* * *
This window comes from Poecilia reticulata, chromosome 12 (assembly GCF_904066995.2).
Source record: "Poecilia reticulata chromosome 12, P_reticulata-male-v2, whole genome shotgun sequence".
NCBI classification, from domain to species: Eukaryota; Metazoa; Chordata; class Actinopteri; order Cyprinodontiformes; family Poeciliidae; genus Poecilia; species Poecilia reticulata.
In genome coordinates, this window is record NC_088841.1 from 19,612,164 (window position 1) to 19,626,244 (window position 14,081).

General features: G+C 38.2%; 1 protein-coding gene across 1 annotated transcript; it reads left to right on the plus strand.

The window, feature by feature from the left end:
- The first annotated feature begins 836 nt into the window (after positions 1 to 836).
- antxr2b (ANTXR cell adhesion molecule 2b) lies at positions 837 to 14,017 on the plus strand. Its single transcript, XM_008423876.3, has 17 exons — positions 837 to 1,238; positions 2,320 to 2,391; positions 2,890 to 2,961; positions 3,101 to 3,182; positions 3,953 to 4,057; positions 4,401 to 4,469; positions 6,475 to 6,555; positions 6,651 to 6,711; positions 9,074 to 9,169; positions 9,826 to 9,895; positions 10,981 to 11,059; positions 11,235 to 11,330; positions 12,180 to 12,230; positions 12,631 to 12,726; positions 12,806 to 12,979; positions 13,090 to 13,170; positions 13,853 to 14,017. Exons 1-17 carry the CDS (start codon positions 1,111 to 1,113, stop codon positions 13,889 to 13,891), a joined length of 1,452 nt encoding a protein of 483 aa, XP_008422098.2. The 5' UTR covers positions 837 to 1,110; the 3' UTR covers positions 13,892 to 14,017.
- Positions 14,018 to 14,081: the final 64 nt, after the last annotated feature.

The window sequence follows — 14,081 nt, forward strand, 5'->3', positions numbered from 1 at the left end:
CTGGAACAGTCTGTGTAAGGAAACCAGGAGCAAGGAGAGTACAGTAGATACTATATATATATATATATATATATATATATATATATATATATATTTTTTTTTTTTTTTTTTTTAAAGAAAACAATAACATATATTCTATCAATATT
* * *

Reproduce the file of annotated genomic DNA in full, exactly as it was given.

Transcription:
This window comes from Poecilia reticulata, chromosome 12 (assembly GCF_904066995.2).
Source record: "Poecilia reticulata chromosome 12, P_reticulata-male-v2, whole genome shotgun sequence".
NCBI classification, from domain to species: Eukaryota; Metazoa; Chordata; class Actinopteri; order Cyprinodontiformes; family Poeciliidae; genus Poecilia; species Poecilia reticulata.
In genome coordinates, this window is record NC_088841.1 from 19,612,164 (window position 1) to 19,626,244 (window position 14,081).

General features: G+C 38.2%; 1 protein-coding gene across 1 annotated transcript; it reads left to right on the plus strand.

The window, feature by feature from the left end:
- The first annotated feature begins 836 nt into the window (after positions 1 to 836).
- antxr2b (ANTXR cell adhesion molecule 2b) lies at positions 837 to 14,017 on the plus strand. Its single transcript, XM_008423876.3, has 17 exons — positions 837 to 1,238; positions 2,320 to 2,391; positions 2,890 to 2,961; positions 3,101 to 3,182; positions 3,953 to 4,057; positions 4,401 to 4,469; positions 6,475 to 6,555; positions 6,651 to 6,711; positions 9,074 to 9,169; positions 9,826 to 9,895; positions 10,981 to 11,059; positions 11,235 to 11,330; positions 12,180 to 12,230; positions 12,631 to 12,726; positions 12,806 to 12,979; positions 13,090 to 13,170; positions 13,853 to 14,017. Exons 1-17 carry the CDS (start codon positions 1,111 to 1,113, stop codon positions 13,889 to 13,891), a joined length of 1,452 nt encoding a protein of 483 aa, XP_008422098.2. The 5' UTR covers positions 837 to 1,110; the 3' UTR covers positions 13,892 to 14,017.
- Positions 14,018 to 14,081: the final 64 nt, after the last annotated feature.

The window sequence follows — 14,081 nt, forward strand, 5'->3', positions numbered from 1 at the left end:
CTGGAACAGTCTGTGTAAGGAAACCAGGAGCAAGGAGAGTACAGTAGATACTATATATATATATATATATATATATATATATATATATATATATTTTTTTTTTTTTTTTTTTTAAAGAAAACAATAACATATATTCTATCAATATT